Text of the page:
29 July 2020

#DidYouKnowThat: History of Strade Bianche

Despite its young age, ‘Europe’s most Southern Northern Classic’ has quickly become one of the most important one-day races on the international scene for both men and women. There are a growing number of voices calling for Strade Bianche to become known as the sixth Classic Monument, including many of those who took part in a leading cycling website’s poll last year.


The race, organized since the first edition by RCS Sport / La Gazzetta dello Sport, is characterized by its iconic multiple sectors of ‘white roads’ (‘strade bianche’), the dirt roads typical of the Tuscan countryside, which make it a unique race on the international scene.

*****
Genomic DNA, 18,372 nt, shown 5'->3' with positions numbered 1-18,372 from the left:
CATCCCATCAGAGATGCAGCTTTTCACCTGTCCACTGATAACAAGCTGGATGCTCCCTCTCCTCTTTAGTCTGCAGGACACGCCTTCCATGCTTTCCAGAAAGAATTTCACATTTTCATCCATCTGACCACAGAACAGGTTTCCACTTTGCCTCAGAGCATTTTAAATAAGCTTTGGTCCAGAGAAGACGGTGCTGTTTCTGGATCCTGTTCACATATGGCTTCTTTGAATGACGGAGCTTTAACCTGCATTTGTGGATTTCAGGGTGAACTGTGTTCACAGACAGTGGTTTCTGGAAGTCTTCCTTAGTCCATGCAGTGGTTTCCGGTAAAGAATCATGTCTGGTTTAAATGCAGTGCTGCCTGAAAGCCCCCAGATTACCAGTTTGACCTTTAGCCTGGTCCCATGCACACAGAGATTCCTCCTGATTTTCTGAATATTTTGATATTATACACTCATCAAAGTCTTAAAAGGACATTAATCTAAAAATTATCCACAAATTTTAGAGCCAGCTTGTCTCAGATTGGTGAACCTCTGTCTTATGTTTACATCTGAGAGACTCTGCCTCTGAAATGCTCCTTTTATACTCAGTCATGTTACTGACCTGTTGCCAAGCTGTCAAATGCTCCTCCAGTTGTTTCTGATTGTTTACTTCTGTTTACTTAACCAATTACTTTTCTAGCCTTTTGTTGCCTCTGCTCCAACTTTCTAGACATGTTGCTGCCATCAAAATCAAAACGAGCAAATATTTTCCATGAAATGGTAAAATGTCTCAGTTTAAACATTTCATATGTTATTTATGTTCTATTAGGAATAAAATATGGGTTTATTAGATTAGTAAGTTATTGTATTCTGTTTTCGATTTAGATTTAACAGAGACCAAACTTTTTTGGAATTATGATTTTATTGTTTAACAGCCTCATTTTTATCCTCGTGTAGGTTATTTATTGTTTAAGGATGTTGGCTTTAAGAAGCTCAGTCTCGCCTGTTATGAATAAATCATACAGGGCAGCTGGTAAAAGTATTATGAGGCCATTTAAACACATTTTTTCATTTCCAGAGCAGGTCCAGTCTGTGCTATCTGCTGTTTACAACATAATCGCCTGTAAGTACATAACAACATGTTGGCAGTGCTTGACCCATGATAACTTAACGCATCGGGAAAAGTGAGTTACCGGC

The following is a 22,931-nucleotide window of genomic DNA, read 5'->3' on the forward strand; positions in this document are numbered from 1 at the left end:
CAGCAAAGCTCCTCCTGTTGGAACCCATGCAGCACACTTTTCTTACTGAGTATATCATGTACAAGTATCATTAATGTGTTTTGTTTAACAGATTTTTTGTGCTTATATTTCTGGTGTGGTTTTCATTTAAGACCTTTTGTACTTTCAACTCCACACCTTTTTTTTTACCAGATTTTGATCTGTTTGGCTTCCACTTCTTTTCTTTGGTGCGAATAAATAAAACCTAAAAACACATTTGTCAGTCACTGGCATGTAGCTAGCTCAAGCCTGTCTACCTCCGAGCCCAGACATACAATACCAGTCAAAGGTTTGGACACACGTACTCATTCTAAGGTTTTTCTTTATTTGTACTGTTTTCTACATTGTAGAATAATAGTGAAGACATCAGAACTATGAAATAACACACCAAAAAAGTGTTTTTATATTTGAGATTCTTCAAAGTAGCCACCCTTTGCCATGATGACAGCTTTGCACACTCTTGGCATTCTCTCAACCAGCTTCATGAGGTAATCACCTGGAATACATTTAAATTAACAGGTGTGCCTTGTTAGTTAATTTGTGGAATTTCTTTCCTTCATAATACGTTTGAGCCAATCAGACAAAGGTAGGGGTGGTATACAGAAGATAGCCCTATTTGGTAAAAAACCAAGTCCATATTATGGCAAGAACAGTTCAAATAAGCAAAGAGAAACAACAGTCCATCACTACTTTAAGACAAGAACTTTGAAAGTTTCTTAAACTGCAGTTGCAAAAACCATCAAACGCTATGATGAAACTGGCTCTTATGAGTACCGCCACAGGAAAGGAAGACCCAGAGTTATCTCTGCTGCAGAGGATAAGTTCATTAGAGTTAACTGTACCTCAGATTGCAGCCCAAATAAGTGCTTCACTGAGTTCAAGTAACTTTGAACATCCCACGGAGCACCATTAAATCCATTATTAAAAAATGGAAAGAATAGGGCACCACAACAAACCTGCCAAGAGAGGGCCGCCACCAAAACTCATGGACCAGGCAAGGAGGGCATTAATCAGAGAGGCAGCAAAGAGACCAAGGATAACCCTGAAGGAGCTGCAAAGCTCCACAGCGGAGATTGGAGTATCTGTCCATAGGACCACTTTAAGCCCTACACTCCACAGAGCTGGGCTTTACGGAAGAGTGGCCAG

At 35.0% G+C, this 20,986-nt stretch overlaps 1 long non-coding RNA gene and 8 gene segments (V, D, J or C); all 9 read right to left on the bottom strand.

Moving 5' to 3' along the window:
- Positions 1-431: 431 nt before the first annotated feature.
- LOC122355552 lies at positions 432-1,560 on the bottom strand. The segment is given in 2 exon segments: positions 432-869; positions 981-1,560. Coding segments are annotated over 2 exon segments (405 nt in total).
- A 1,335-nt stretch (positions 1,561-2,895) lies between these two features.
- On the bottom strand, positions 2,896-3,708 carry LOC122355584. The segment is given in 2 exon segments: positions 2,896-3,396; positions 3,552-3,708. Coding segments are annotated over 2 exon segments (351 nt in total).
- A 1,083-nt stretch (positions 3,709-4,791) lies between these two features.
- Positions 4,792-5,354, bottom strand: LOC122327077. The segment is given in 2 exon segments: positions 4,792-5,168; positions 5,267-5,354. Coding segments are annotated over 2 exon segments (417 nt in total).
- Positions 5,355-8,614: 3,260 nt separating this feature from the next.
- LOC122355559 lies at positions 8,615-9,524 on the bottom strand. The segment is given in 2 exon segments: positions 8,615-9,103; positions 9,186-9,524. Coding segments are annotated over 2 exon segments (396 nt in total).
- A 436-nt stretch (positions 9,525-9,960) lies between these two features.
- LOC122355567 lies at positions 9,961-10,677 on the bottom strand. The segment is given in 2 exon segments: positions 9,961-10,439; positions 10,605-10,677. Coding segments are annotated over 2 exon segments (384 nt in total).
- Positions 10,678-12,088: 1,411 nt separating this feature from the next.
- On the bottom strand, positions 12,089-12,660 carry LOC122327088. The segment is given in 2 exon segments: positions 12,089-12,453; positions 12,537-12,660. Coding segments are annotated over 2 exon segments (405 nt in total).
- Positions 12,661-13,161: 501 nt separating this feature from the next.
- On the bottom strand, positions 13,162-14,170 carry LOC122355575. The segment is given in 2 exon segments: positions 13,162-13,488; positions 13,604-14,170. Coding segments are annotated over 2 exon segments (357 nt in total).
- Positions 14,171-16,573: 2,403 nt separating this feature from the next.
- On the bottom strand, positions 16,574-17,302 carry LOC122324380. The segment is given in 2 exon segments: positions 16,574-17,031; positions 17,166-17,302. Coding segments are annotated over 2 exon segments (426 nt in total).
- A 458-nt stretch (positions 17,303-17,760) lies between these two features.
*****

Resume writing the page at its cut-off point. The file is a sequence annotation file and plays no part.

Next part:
The Strade Bianche combines, in its route, the peculiarities of the two most famous Northern Classics: that of Paris-Roubaix for the long, tiring stretches on ‘bad’ road surfaces (in the French race it is pavé, and in Tuscany, the “sterri”) and that of the Tour of Flanders, the numerous and very hard ‘walls’ (‘muri’): short stretches of road with a very steep slope. Because of this unique combination of characteristics, the riders most likely to win this race are those rouleurs who combine stamina with the ability to climb fast on the short punchy climbs.


The Swiss Fabian Cancellara, after winning the race for the third time in 2016, was the first rider to be honored with part of the Strade Bianche’s dirt road being named after him, the sector at Monte Sante Marie. Of the riders active today, only Poland’s Michal Kwiatkowski has two victories and could join Cancellara in seeing a Strade Bianche sector take his name.